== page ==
• Spelling errors or poor phrasing. Typically, criminals use automated tools with integrated translation features to craft their ‘bait’ messages. Therefore, unless the scam is very sophisticated, you are likely to see poorly translated words, phrases that sound strange in the target language, spelling mistakes, words with strange symbols, etc.
  • A generic greeting. If you receive a greeting that is not personalised and instead follows a generic format, such as ‘Dear customer’ or ‘Dear friend’, be on your guard. As a customer, businesses will usually address you by your full name.
  • Attached files. If you receive an email asking you to download a file, be suspicious as it may be a phishing attempt. Any file, including Word or PDF documents, can contain malware. However, a file with more than one extension (similar to ‘filename.doc.zip’), a compressed file (.zip) or an executable file (.exe) is very suspicious. Never download email attachments that you are not expecting, as they could contain malware that infects your computer. And if you do, run an antivirus scan before opening and running the file.

What you should do if you think you have received a fraudulent email

If you have received an email with any of the characteristics described above, we recommend that you:

  • Disregard any requests for information contained in the email and do not respond or click on any included links.
  • If you suspect that an email you received may not be genuine, please contact the official customer service address to confirm its authenticity, or send an email to the official customer contact address.
  • If there are attachments, do not open or download them.
  • Delete the suspicious email.
  • Run an antivirus scan on your mobile phone or computer.
  • If the phishing attempt you have received impersonates Banco Santander, please report it by sending an email to phishing@gruposantander.es.

Banco Santander's communications are always personalised (with your name and surname) and the bank will never ask you for your details or passwords by email, text message or phone call. You will not receive any attachments or links to the online banking homepage. For online banking services, always use the official application or access the address directly from your browser.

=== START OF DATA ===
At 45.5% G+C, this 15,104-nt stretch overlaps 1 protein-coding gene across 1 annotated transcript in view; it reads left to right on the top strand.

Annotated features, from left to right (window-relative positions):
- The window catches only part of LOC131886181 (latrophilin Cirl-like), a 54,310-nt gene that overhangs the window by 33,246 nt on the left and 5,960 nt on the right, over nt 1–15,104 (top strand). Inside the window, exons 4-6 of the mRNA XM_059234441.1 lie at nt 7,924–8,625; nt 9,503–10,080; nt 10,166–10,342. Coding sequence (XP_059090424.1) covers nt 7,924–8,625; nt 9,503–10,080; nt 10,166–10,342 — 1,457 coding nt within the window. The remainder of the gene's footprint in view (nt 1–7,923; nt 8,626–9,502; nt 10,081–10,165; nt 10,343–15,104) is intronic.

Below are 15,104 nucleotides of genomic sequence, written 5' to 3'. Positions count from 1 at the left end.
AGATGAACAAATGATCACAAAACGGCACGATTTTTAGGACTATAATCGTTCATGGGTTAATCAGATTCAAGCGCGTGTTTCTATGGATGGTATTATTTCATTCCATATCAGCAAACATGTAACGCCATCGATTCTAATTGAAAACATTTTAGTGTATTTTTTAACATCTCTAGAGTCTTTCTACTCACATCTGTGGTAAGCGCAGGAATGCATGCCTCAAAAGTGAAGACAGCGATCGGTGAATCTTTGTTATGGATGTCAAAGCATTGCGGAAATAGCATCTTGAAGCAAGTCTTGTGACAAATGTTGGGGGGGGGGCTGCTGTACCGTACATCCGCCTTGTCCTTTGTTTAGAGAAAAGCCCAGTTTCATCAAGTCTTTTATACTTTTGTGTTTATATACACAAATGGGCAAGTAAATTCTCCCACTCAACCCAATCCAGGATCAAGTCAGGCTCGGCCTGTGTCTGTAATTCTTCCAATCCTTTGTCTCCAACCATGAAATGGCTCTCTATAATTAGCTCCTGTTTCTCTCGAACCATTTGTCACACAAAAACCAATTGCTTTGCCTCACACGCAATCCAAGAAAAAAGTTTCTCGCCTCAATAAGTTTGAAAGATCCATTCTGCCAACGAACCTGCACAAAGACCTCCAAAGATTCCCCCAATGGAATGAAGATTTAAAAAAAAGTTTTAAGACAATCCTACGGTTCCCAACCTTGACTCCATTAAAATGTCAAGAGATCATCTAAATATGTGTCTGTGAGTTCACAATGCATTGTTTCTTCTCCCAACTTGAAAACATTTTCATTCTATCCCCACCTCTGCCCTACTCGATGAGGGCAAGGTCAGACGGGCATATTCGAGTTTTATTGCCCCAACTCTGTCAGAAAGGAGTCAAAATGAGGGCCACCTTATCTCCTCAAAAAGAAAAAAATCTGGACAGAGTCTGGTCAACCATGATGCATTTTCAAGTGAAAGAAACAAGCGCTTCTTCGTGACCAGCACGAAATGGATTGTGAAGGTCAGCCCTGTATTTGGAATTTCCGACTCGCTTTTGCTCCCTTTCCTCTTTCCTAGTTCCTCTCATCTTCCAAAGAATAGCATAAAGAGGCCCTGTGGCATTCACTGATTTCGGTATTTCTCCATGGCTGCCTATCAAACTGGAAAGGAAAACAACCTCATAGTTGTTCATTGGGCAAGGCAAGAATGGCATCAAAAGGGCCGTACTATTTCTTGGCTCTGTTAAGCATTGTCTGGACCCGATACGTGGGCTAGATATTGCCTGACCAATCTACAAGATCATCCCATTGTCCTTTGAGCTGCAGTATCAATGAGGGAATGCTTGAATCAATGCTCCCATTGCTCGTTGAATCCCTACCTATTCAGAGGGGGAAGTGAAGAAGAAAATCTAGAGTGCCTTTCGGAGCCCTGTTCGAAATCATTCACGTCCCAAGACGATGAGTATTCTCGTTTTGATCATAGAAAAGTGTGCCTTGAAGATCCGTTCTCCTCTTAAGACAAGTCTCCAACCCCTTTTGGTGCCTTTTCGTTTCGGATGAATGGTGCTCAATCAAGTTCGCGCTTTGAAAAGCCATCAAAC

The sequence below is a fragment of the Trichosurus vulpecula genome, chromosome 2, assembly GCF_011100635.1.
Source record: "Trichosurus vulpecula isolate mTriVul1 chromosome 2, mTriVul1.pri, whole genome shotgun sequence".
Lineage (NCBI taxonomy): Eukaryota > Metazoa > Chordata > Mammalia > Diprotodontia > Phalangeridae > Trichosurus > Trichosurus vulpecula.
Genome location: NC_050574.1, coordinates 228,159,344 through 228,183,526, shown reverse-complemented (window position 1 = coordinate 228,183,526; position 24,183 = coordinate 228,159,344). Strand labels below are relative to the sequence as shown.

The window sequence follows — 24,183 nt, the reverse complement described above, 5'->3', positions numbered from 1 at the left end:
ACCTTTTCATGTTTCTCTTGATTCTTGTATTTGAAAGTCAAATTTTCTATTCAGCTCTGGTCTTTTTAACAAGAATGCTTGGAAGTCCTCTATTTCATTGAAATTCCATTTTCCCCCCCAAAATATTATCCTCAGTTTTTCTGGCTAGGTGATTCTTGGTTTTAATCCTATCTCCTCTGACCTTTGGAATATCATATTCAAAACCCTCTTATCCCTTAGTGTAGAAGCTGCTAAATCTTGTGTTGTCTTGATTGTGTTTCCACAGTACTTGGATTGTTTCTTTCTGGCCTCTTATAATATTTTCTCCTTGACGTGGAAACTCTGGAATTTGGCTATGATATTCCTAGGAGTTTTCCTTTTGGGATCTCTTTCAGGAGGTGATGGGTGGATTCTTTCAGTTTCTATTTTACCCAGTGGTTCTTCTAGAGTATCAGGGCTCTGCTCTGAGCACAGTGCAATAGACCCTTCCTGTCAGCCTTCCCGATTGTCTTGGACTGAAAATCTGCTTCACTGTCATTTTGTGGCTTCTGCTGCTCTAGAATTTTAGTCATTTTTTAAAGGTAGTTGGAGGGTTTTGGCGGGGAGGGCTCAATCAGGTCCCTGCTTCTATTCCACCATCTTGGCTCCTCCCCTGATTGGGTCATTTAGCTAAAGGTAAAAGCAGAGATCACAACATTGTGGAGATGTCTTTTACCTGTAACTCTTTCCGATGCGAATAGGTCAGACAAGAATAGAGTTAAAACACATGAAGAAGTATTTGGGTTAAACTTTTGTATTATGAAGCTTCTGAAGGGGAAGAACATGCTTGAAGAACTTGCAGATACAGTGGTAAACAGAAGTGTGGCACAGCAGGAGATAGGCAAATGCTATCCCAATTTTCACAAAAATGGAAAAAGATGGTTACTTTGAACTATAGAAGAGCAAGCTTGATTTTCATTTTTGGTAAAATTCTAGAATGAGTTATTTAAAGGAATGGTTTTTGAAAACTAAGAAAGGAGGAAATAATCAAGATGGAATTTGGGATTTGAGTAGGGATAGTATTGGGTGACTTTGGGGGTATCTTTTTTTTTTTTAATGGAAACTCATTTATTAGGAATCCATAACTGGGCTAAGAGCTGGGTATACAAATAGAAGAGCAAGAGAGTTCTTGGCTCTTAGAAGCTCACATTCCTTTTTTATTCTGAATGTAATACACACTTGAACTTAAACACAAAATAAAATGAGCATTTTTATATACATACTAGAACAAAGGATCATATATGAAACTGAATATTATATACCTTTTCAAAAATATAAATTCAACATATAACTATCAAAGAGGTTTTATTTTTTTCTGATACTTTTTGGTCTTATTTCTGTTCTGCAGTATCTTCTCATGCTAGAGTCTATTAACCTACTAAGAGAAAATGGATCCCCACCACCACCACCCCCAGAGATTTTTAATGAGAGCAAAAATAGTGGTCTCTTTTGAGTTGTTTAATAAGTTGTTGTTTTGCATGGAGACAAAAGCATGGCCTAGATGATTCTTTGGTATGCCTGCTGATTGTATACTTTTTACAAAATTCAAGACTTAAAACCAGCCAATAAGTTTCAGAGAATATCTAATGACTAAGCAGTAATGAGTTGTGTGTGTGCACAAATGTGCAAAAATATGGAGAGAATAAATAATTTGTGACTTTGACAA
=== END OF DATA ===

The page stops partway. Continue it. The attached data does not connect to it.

What you should do if you have been the victim of a phishing attack

If you believe you have been the victim of a phishing scam, it is important to collect all relevant information, including any emails you received, websites you were directed to and any documentation you may have sent. You should then file a report with the police. You can report the fraud to INCIBE's Internet Security Office to help prevent other users from being affected.

If you suspect that you have been a victim of bank phishing, please contact your bank immediately to report the incident and take steps to protect your account. You should immediately change the passwords of any affected services, as well as credit card passwords, etc. You should also periodically check your accounts for any suspicious activity.

If you have shared any personal information, please contact the relevant institution(s) right away to let them know about the phishing attack. They will be able to provide further instructions on what to do next.

If your computer has been infected with a virus or malware as a result of a phishing attack, you will need to disinfect your computer using an antivirus programme. For additional help, you can contact INCIBE-CERT, the security incident response centre operated by the National Institute of Cybersecurity. INCIBE-CERT provides support for citizens and private law entities in Spain.

Phishing attacks are a common occurrence and we cannot prevent fraudulent messages from arriving in our email inbox. However, if you follow these tips and remain vigilant, you can avoid falling victim to cybercrime.